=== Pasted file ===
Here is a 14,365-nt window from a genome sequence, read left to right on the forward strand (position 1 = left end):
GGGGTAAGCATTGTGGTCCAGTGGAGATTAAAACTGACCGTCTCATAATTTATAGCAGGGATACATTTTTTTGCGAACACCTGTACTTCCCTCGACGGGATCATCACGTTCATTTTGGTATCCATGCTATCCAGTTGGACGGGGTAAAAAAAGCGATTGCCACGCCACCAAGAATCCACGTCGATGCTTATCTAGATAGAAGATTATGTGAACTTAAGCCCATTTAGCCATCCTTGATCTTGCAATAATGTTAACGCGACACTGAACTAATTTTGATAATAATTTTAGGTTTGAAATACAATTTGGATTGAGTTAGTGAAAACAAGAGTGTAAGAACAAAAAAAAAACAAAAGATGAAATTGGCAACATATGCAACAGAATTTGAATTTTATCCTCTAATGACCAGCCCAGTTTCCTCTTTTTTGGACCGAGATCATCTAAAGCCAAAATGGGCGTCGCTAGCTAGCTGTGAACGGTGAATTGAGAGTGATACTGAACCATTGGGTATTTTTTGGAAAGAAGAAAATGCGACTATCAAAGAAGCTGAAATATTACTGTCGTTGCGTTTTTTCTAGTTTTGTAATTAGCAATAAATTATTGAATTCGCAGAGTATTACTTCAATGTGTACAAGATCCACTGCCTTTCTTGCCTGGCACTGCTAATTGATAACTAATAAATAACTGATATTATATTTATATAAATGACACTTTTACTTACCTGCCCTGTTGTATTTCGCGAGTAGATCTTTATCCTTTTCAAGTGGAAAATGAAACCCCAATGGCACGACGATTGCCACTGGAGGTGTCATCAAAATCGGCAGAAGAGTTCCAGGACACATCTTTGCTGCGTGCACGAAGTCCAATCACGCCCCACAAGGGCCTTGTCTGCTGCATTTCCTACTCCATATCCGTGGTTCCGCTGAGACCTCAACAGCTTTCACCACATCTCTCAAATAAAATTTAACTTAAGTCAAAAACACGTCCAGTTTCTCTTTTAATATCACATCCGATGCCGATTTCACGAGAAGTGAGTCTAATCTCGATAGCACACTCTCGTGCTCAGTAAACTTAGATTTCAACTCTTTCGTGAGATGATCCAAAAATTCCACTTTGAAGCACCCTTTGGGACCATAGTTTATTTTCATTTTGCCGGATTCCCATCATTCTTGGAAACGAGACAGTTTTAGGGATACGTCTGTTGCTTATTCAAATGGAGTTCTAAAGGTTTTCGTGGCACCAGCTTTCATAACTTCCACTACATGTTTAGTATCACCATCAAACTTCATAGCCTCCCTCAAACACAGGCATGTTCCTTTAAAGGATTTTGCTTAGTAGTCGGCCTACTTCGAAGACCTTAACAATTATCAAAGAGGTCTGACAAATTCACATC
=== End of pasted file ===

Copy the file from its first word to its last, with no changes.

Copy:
Here is a 14,365-nt window from a genome sequence, read left to right on the forward strand (position 1 = left end):
GGGGTAAGCATTGTGGTCCAGTGGAGATTAAAACTGACCGTCTCATAATTTATAGCAGGGATACATTTTTTTGCGAACACCTGTACTTCCCTCGACGGGATCATCACGTTCATTTTGGTATCCATGCTATCCAGTTGGACGGGGTAAAAAAAGCGATTGCCACGCCACCAAGAATCCACGTCGATGCTTATCTAGATAGAAGATTATGTGAACTTAAGCCCATTTAGCCATCCTTGATCTTGCAATAATGTTAACGCGACACTGAACTAATTTTGATAATAATTTTAGGTTTGAAATACAATTTGGATTGAGTTAGTGAAAACAAGAGTGTAAGAACAAAAAAAAAACAAAAGATGAAATTGGCAACATATGCAACAGAATTTGAATTTTATCCTCTAATGACCAGCCCAGTTTCCTCTTTTTTGGACCGAGATCATCTAAAGCCAAAATGGGCGTCGCTAGCTAGCTGTGAACGGTGAATTGAGAGTGATACTGAACCATTGGGTATTTTTTGGAAAGAAGAAAATGCGACTATCAAAGAAGCTGAAATATTACTGTCGTTGCGTTTTTTCTAGTTTTGTAATTAGCAATAAATTATTGAATTCGCAGAGTATTACTTCAATGTGTACAAGATCCACTGCCTTTCTTGCCTGGCACTGCTAATTGATAACTAATAAATAACTGATATTATATTTATATAAATGACACTTTTACTTACCTGCCCTGTTGTATTTCGCGAGTAGATCTTTATCCTTTTCAAGTGGAAAATGAAACCCCAATGGCACGACGATTGCCACTGGAGGTGTCATCAAAATCGGCAGAAGAGTTCCAGGACACATCTTTGCTGCGTGCACGAAGTCCAATCACGCCCCACAAGGGCCTTGTCTGCTGCATTTCCTACTCCATATCCGTGGTTCCGCTGAGACCTCAACAGCTTTCACCACATCTCTCAAATAAAATTTAACTTAAGTCAAAAACACGTCCAGTTTCTCTTTTAATATCACATCCGATGCCGATTTCACGAGAAGTGAGTCTAATCTCGATAGCACACTCTCGTGCTCAGTAAACTTAGATTTCAACTCTTTCGTGAGATGATCCAAAAATTCCACTTTGAAGCACCCTTTGGGACCATAGTTTATTTTCATTTTGCCGGATTCCCATCATTCTTGGAAACGAGACAGTTTTAGGGATACGTCTGTTGCTTATTCAAATGGAGTTCTAAAGGTTTTCGTGGCACCAGCTTTCATAACTTCCACTACATGTTTAGTATCACCATCAAACTTCATAGCCTCCCTCAAACACAGGCATGTTCCTTTAAAGGATTTTGCTTAGTAGTCGGCCTACTTCGAAGACCTTAACAATTATCAAAGAGGTCTGACAAATTCACATC